WASHINGTON — Little crossovers are big sellers these days, which is impressive considering the class was nearly nonexistent five years ago. Now manufacturers are racing to get in on the action. Toyota is a bit late to the game for the subcompact crossover market. So what did they do to stand out?
Toyota chose a stylish exterior to help set the C-HR apart from the crowd of small Utes. The C-HR looks sportier than the usual tall wagon that most of these small crossovers resemble. Flashy paint colors also make it stand out; some have a separate color for the roof. The model in the pictures with Radiant Green and white roof won’t be available for 2019 models, but there are still some 2018’s around.
The Toyota C-HR has a lot of angles and curves to the body. The front end is very expressive with swept back headlight clusters that seem to start in the middle of the front grill and ends toward the back of the hood. Looking at the side of the C-HR and, at first glance, it has the appearance of a two-door crossover. Look closer and you notice door handles high near the roof, not the most convenient placement for rear door handles. Large 18-inch wheels are part of the midrange XLE trim level and they are stylish alloy rims. From behind, the Toyota C-HR has swoopy styling with a rear spoiler and rear fins for better aerodynamics.
Inside is not as bright and cheerful as its outside. That cool look is hampered because there’s not enough glass. The colors used inside are also dark; a sunroof would help brighten it up some. Interior materials are good for the $24,215 XLE trim level price tag. The heated front seats are covered in Sport Fabric, which seems like a durable material. You can spend more for the next trim level up if you need leather.
Back seat riders have enough space. Some taller riders will wish for more headroom and maybe some more side glass. Cargo space is tight; likely the tightest in the subcompact crossover market. So don’t go overboard at the big box stores.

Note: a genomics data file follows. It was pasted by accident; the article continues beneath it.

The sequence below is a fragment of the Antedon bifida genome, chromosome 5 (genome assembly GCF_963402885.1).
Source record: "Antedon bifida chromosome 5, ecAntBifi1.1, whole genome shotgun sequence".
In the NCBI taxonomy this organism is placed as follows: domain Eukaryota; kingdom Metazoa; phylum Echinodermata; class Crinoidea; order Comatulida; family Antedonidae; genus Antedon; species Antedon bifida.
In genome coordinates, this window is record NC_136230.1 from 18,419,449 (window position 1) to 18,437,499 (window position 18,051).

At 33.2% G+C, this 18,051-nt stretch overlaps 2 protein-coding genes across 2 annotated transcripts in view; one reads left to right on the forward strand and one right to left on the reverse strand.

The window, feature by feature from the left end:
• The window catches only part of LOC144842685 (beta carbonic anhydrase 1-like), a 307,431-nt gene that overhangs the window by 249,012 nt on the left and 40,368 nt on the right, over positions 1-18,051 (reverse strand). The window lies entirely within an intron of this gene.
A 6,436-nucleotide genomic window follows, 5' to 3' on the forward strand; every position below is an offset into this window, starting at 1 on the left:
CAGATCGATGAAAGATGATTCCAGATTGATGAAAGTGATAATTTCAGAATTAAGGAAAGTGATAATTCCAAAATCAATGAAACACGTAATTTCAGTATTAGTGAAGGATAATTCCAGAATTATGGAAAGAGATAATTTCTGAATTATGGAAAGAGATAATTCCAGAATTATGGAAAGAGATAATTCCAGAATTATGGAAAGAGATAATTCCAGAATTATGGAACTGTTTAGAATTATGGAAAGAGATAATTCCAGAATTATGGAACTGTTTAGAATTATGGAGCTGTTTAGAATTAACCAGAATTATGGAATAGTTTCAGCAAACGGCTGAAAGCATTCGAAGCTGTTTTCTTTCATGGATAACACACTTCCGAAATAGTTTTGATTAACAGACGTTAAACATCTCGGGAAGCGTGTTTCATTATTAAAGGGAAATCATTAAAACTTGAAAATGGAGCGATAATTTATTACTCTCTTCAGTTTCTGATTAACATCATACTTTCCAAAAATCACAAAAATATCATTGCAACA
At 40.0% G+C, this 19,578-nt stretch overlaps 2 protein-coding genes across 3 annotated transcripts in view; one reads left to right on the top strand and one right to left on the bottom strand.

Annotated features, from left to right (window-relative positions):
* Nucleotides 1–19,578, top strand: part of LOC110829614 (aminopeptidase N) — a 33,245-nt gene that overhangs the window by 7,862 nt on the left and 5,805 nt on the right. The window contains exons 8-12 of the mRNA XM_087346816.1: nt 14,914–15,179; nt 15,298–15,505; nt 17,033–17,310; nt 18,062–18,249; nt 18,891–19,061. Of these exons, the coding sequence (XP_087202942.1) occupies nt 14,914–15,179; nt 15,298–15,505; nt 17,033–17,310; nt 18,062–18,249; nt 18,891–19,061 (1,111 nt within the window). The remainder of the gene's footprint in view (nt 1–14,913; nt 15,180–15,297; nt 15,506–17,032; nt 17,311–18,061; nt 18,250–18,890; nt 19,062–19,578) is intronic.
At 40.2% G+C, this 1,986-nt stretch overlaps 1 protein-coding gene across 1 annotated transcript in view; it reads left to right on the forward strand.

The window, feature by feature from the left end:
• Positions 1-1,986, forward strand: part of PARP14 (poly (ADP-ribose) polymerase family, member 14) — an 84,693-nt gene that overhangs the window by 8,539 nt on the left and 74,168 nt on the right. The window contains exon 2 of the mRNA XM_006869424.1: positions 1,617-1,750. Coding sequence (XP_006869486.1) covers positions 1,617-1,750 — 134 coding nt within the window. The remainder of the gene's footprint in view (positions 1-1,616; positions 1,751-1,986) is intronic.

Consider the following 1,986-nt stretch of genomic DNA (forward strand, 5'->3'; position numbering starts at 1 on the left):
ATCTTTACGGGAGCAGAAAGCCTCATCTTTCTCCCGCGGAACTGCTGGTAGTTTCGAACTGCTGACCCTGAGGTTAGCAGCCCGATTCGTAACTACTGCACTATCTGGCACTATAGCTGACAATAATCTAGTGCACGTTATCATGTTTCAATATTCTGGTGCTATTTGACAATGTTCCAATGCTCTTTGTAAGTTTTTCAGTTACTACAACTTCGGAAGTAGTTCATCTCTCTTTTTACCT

Though the C-HR is just a year old in 2019, you now have Apple CarPlay capability. The 7-inch touch screen is easy to use. There is a volume knob but switches for tuning the radio. Dual climate controls are easy to navigate with larger easy-to-use buttons that are well marked.
From the sporty look, you would expect a quicker-than-average crossover from the driver’s seat. But one stab of the gas pedal tells you that this is no rocket; ‘leisurely acceleration’ is the best way to describe it. It seems noisy on the highway between the hard acceleration and a good deal of wind noise. I drove a different C-HR that didn’t have the same wind noise as the test vehicle. Since it isn’t quick, I was hoping for good fuel economy but only managed 25.1 mpg for my week of driving. The sticker says 29 mpg.
The Toyota C-HR handles rather well for a small crossover and more like a car. The little Toyota handles city streets as well as twisty back roads with confidence, not something I can always say about smaller Toyota vehicles. There’s no AWD system available. Vision out of the C-HR is bit compromised especially toward the rear of the little Ute.
For the price, you get many features you don’t usually get in this class. The Toyota Safety Sense is standard with Pre-Collision System with Pedestrian Detection and Lane Departure Warning and Steering Assist. There is even Radar Cruise Control that will stop the car if the vehicle in front of you stops without you needing to touch the brake.
Toyota has jumped into the mini compact crossover market with a new stylish Ute that stands out. The new C-HR is also a value buy with many safety and convenience features at a lower-than-expected price.
Mike Parris is a member of the Washington Automotive Press Association. The vehicles are provided by DriveShop, FMI or Motus One for the purpose of this review.
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